Unmanned Aerial Vehicles (UAV) deliver sophisticated capabilities with tremendous cost advantage over traditional methods. While this technology has evolved from military missions, civil and commercial sectors are beginning to realize many of the same remote sensing benefits. However, one of the main barriers to rapid full-scale commercial growth is the concern for safety. As a myriad of certification agencies scramble to keep up with the unique demands of this fast-growing industry, one thing is clear – where applicable, pertinent certification standards for manned aircraft are starting to apply. For the complex electronics that provide the brains of these systems, this means a swift move towards compliance with DO-178C for software and DO-254 for hardware development.
UAV Evolution into the Civilian Domain
Not long ago, talk of UAV systems was reserved for the intelligence community. Today, the mainstream media is reporting on Amazon’s plans to use “drones” for 30 minute deliveries. It is clear that UAV systems have progressed rapidly in the past two decades. These sophisticated machines have branched out from their military roots to offer an endless array of commercial and civil possibilities, from border surveillance to fire control, police work, aerial mapping, and so on. An estimated $8 billion industry by 2018, huge potential lies ahead for these magnificent systems.
However, several key challenges stand in the way. First is the complex and uncertain certification landscape. Second is the necessary shift in both mindset and processes from the developers of these systems themselves.
The Certification Landscape
The UAV technology boom of the past two decades offered the military tremendous benefit in both budget and life savings. But in this world, accomplishing the “mission” is always the primary agenda. Safety, while a consideration, is a secondary objective as budget is available. Nonetheless, UAVs had to meet the pertinent military airworthiness guidance (e.g., MILHDBK 516B and MIL-STD-882E). However, as missions began morphing into possible civil applications, contracts started including requests for more robust compliance to civil airworthiness standards. Meanwhile, civil aviation agencies took notice of the Unmanned Aerial Systems (UAS) phenomena as well. What they noticed was that UAS (the term used by policy makers) include not only the vehicle itself, but also the control segment and data link – two very important differences from manned aircraft that complicate certification considerations.
A topic of discussion and concern for years, UAS certification policy has only recently gained significant momentum. At an international level, the ICAO (a special agency of the United Nations chartered with the safety of international aviation) published Circular 328 covering unmanned systems. This document states a UAS should demonstrate equivalent levels of safety as manned aircraft, and thus, meet the pertinent federal rules for flight and equipment.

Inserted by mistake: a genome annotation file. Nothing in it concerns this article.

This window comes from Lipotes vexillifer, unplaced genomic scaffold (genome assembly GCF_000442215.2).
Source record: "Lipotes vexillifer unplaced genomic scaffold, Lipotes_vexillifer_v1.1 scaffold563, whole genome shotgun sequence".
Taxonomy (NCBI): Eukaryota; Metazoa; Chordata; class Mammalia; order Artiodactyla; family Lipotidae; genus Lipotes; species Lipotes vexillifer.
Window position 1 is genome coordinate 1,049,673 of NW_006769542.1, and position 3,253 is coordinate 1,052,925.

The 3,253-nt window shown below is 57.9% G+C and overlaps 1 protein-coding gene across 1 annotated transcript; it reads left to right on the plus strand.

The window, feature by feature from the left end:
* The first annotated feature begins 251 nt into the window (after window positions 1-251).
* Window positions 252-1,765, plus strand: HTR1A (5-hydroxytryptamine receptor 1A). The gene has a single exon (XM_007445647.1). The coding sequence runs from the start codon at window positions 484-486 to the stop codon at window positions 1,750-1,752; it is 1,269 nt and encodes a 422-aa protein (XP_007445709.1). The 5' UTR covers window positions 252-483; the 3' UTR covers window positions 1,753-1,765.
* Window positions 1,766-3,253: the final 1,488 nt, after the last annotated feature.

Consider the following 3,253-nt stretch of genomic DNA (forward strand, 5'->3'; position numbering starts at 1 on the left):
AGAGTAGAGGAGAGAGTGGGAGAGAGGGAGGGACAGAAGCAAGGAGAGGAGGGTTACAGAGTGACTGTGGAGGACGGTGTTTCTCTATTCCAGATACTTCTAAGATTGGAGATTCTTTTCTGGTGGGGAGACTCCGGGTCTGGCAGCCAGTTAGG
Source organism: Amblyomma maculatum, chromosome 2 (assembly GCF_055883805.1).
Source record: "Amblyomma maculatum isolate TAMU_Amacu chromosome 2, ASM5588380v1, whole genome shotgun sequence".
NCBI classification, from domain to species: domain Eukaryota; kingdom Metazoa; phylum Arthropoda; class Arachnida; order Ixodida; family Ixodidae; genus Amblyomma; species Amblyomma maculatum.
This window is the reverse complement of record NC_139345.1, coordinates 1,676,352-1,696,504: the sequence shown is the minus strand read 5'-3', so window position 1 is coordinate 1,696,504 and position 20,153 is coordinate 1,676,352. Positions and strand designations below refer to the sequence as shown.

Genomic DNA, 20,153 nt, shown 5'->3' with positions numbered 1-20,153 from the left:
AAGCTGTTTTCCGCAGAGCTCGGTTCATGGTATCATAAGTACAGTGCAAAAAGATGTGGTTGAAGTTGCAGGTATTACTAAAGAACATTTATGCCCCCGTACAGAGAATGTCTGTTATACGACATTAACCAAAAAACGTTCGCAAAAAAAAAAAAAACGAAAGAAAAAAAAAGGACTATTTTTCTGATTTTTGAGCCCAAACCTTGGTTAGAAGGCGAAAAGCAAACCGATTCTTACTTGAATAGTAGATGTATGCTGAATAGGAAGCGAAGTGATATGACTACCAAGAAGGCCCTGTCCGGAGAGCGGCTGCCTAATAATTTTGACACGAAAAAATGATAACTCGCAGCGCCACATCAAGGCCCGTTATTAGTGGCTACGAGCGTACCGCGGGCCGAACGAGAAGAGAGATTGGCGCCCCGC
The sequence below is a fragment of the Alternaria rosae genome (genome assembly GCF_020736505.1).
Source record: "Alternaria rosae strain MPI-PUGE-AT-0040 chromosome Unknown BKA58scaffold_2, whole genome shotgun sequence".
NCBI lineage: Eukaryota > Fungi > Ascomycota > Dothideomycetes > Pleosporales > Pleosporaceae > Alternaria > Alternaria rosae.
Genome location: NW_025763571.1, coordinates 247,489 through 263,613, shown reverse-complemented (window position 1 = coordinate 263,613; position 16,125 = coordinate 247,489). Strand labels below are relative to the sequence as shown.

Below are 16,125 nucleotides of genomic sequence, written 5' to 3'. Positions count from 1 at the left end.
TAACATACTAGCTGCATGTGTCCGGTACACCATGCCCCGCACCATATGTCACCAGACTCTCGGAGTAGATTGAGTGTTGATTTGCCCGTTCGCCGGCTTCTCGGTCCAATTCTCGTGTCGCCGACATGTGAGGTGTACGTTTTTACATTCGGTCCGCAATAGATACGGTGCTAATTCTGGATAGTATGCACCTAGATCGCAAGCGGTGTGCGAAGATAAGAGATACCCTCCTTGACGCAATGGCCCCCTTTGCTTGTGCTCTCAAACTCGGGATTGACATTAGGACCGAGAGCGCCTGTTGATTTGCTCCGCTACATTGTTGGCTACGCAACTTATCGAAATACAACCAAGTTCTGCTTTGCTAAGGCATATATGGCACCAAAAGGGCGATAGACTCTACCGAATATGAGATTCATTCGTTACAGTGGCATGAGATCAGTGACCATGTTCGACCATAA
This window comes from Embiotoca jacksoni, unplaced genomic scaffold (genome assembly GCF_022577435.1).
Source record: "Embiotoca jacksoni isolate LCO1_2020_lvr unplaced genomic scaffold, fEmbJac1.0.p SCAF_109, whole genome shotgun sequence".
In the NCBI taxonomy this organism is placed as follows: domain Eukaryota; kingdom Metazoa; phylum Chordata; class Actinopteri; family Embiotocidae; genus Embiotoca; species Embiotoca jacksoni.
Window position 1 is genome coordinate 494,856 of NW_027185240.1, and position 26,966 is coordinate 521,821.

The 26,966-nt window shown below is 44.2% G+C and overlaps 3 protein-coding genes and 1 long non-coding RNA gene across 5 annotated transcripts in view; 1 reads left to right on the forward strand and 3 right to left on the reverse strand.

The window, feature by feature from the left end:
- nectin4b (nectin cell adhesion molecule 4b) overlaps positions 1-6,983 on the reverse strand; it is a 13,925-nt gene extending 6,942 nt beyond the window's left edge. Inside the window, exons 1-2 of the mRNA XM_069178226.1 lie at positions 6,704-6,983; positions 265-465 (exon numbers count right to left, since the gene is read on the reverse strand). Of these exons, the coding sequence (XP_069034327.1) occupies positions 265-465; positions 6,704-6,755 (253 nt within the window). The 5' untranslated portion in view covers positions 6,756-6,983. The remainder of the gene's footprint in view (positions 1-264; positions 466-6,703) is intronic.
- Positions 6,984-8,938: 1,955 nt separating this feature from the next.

At the US national level, in 2012 Congress passed a bill that mandated the Federal Aviation Administration (FAA) create a plan for allowing UAS into commercial airspace. This past November, the FAA responded by issuing the “Integration of Civil Unmanned Aircraft Systems (UAS) in the National Airspace System (NAS) Roadmap.” It sets forth a list of actions required for the safe integration of UAS into the NAS. In addition to referencing the ICAO’s statement, and declaring a harmonization strategy, the FAA also referenced the work of the RTCA (a non-profit industry organization that acts as a Federal Advisory Committee to the US government). RTCA Special Committee 203 (SC-203) has produced numerous documents addressing unmanned aircraft. Among them is DO-320, which states that UAS will require design and airworthiness certification to fly civil operations.
The FAA roadmap is, in essence, maturing the acceptance of UAVs from their current “experimental” standing (which allows them to fly limited missions) to requiring standard airworthiness type certificates (TCs), which will enable broader use and full integration into the NAS. In determining what is required, the FAA is leveraging existing pertinent policy and regulation, while simultaneously identifying unique needs and concerns of UAS.
From a safety perspective, if UAS must conform to the same rules and levels of safety as manned aircraft, given their relative size and weight, they would have to comply with the Code of Federal Regulations Part 14, subpart 23 (14 CFR 23). This regulation covers airworthiness of commuter aircraft. From an equipment perspective, the main concerns are adherence to subparts 23.1301 (function and installation) and 23.1309 (equipment, systems and installation). The primary guidance that addresses development of the complex electronic systems in compliance to these federal rules includes RTCA/DO-178C (“Software Considerations in Airborne Systems and Equipment Certification”) and RTCA/DO-254 (“Design Assurance Guidance for Airborne Electronic Hardware”), along with several other aircraft, systems and safety standards.
To complicate things, it may not just be the “airborne” systems that require compliance. The UAS brain is divided between the UAV itself (which requires onboard “sense and avoid” systems) and the control segment – with the data link between the two playing a crucial role. Not only do these new system aspects need development assurance considerations, they are also pushing the technology adoption envelope in terms of complexity of both hardware and software (a challenging area for the policy makers, even in manned systems today).